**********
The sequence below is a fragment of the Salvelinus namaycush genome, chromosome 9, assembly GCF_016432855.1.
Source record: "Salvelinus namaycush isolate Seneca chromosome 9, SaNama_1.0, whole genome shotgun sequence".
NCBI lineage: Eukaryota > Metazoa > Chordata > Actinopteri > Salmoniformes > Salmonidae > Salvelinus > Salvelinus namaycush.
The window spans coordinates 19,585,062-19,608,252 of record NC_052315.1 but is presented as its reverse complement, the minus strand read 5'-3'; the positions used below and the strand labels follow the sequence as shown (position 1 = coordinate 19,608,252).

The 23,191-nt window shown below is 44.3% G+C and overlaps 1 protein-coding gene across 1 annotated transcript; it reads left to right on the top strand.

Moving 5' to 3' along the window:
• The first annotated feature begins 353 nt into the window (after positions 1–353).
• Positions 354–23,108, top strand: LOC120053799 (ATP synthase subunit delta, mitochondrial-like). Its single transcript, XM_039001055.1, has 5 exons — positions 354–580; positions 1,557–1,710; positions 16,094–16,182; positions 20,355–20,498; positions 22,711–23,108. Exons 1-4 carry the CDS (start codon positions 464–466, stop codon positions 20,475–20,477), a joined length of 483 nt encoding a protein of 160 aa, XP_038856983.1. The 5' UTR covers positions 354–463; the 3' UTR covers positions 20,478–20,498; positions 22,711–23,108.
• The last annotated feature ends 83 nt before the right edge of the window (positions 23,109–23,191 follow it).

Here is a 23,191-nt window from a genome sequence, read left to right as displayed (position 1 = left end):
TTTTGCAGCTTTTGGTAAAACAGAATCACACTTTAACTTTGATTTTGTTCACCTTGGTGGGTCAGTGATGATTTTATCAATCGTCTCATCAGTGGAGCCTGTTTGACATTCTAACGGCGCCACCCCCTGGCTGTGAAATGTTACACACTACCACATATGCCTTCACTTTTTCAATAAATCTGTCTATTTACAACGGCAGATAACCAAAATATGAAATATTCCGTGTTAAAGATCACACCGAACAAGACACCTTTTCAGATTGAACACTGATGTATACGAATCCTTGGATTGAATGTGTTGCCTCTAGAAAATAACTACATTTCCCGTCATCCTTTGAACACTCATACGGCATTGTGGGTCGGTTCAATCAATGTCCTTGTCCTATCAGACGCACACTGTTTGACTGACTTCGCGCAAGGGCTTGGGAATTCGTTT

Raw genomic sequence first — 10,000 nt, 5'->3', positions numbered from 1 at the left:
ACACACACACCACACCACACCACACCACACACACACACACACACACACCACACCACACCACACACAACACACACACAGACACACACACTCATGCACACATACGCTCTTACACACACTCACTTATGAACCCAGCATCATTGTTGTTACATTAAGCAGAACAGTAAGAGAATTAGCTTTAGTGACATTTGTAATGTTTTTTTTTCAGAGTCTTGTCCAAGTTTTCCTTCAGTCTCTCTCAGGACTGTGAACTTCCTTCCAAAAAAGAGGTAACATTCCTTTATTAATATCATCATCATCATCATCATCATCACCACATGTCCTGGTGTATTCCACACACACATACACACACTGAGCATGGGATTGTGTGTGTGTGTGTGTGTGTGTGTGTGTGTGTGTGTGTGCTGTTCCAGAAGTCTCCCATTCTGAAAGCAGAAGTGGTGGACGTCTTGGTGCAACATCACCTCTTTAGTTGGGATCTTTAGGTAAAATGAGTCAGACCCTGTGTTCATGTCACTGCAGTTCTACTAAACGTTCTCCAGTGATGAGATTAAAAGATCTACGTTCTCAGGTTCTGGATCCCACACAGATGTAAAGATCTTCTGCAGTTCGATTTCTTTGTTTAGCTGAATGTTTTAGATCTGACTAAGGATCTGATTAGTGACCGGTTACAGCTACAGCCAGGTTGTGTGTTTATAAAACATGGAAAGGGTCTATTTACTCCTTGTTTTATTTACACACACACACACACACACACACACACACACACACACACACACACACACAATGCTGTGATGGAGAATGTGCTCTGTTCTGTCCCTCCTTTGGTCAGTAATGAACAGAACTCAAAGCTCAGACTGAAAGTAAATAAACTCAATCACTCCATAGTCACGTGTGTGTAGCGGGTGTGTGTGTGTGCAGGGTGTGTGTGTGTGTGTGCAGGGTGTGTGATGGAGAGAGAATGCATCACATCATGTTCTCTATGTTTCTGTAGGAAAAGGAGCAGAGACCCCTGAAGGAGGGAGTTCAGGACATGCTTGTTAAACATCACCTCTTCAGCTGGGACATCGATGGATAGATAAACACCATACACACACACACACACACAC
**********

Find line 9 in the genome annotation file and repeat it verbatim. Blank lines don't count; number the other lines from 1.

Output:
• The last annotated feature ends 83 nt before the right edge of the window (positions 23,109–23,191 follow it).